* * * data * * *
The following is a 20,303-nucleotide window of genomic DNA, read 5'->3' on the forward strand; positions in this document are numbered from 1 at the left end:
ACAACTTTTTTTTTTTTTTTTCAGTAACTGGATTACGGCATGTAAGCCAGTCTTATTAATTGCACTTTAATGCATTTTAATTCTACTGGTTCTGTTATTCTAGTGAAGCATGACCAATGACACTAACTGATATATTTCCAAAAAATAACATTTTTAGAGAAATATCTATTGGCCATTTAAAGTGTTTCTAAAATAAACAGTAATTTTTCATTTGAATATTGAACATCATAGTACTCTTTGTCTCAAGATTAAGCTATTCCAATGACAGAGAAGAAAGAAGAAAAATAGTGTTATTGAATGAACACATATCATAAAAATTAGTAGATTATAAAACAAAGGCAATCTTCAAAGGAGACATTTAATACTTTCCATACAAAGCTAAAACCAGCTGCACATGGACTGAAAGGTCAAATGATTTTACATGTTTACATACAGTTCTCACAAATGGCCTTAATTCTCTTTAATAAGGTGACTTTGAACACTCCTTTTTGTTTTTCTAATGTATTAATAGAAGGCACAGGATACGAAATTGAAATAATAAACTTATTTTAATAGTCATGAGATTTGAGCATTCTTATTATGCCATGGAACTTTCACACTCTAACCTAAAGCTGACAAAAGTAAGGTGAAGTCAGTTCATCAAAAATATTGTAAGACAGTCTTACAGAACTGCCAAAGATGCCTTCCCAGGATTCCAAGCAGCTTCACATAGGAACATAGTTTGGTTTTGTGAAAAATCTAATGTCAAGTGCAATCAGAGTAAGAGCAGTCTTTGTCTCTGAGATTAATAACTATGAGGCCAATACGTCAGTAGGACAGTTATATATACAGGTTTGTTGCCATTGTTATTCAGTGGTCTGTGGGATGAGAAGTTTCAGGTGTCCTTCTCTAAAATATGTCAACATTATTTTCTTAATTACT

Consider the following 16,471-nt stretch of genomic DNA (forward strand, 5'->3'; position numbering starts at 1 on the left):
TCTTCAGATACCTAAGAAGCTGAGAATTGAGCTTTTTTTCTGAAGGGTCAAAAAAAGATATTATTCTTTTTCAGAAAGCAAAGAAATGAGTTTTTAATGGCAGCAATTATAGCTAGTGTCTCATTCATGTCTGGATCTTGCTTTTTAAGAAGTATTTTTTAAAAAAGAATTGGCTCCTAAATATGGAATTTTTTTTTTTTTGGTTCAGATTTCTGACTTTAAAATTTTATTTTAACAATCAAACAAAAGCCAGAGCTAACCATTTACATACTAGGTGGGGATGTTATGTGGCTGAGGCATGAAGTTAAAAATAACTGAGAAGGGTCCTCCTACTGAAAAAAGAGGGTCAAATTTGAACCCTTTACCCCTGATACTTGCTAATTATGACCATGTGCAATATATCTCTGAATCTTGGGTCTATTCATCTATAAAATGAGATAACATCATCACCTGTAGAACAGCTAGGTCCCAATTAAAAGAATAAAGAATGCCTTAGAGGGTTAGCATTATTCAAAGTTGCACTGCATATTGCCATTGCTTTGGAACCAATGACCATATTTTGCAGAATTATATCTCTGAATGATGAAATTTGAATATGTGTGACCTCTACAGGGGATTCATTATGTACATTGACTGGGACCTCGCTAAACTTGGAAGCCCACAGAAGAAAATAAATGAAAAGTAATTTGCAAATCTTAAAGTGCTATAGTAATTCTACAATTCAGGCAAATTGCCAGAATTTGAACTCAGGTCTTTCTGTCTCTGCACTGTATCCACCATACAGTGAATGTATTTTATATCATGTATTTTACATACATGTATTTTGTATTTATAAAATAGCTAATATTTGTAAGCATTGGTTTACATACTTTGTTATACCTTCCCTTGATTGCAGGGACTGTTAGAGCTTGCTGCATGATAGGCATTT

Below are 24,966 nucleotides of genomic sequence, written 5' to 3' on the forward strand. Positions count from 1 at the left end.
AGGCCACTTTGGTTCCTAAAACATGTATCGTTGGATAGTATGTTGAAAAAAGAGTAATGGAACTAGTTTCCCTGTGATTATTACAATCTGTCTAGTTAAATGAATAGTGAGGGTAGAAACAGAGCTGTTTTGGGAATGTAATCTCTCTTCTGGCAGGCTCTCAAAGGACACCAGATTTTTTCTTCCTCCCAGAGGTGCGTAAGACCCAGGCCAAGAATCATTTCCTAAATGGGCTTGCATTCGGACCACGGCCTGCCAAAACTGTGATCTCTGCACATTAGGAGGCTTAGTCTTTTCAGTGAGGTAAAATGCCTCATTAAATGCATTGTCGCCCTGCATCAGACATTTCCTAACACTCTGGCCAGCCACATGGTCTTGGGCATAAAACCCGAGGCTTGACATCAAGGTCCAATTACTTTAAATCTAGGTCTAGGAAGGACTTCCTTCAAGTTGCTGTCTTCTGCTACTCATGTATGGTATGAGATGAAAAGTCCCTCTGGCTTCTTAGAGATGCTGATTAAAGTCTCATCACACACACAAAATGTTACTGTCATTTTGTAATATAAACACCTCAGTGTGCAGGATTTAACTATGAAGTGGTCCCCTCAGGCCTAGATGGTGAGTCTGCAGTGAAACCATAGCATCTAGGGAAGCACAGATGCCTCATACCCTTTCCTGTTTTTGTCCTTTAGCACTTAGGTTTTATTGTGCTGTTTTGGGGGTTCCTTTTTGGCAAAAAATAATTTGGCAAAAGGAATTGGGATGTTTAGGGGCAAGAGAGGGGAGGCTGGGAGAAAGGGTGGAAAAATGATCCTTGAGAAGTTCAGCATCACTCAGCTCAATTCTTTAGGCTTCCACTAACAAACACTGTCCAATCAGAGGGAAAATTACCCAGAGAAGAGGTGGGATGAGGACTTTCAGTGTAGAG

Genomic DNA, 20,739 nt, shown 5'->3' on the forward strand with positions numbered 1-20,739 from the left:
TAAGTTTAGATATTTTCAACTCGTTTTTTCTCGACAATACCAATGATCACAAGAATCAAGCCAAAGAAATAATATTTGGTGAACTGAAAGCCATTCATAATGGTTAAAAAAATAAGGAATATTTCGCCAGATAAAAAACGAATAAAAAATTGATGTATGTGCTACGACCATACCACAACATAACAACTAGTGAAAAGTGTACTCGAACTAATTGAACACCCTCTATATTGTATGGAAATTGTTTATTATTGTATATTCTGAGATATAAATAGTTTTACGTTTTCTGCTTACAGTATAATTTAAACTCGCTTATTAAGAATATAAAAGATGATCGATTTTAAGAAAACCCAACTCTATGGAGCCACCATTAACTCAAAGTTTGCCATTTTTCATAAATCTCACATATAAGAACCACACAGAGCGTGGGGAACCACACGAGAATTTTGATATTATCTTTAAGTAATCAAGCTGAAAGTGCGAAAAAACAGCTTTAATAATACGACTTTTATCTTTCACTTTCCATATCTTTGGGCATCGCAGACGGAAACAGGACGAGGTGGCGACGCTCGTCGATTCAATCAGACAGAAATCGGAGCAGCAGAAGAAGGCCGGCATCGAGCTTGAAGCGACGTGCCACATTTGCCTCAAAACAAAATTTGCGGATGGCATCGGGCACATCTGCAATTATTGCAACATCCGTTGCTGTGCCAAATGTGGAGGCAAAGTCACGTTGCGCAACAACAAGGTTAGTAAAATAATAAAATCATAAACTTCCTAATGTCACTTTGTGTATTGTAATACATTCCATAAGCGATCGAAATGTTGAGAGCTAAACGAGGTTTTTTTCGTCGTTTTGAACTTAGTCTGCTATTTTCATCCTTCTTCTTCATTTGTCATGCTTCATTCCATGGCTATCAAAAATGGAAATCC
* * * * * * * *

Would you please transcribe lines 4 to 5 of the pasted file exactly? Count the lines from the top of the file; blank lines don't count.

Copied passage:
TCTTCAGATACCTAAGAAGCTGAGAATTGAGCTTTTTTTCTGAAGGGTCAAAAAAAGATATTATTCTTTTTCAGAAAGCAAAGAAATGAGTTTTTAATGGCAGCAATTATAGCTAGTGTCTCATTCATGTCTGGATCTTGCTTTTTAAGAAGTATTTTTTAAAAAAGAATTGGCTCCTAAATATGGAATTTTTTTTTTTTTGGTTCAGATTTCTGACTTTAAAATTTTATTTTAACAATCAAACAAAAGCCAGAGCTAACCATTTACATACTAGGTGGGGATGTTATGTGGCTGAGGCATGAAGTTAAAAATAACTGAGAAGGGTCCTCCTACTGAAAAAAGAGGGTCAAATTTGAACCCTTTACCCCTGATACTTGCTAATTATGACCATGTGCAATATATCTCTGAATCTTGGGTCTATTCATCTATAAAATGAGATAACATCATCACCTGTAGAACAGCTAGGTCCCAATTAAAAGAATAAAGAATGCCTTAGAGGGTTAGCATTATTCAAAGTTGCACTGCATATTGCCATTGCTTTGGAACCAATGACCATATTTTGCAGAATTATATCTCTGAATGATGAAATTTGAATATGTGTGACCTCTACAGGGGATTCATTATGTACATTGACTGGGACCTCGCTAAACTTGGAAGCCCACAGAAGAAAATAAATGAAAAGTAATTTGCAAATCTTAAAGTGCTATAGTAATTCTACAATTCAGGCAAATTGCCAGAATTTGAACTCAGGTCTTTCTGTCTCTGCACTGTATCCACCATACAGTGAATGTATTTTATATCATGTATTTTACATACATGTATTTTGTATTTATAAAATAGCTAATATTTGTAAGCATTGGTTTACATACTTTGTTATACCTTCCCTTGATTGCAGGGACTGTTAGAGCTTGCTGCATGATAGGCATTT

Below are 24,966 nucleotides of genomic sequence, written 5' to 3' on the forward strand. Positions count from 1 at the left end.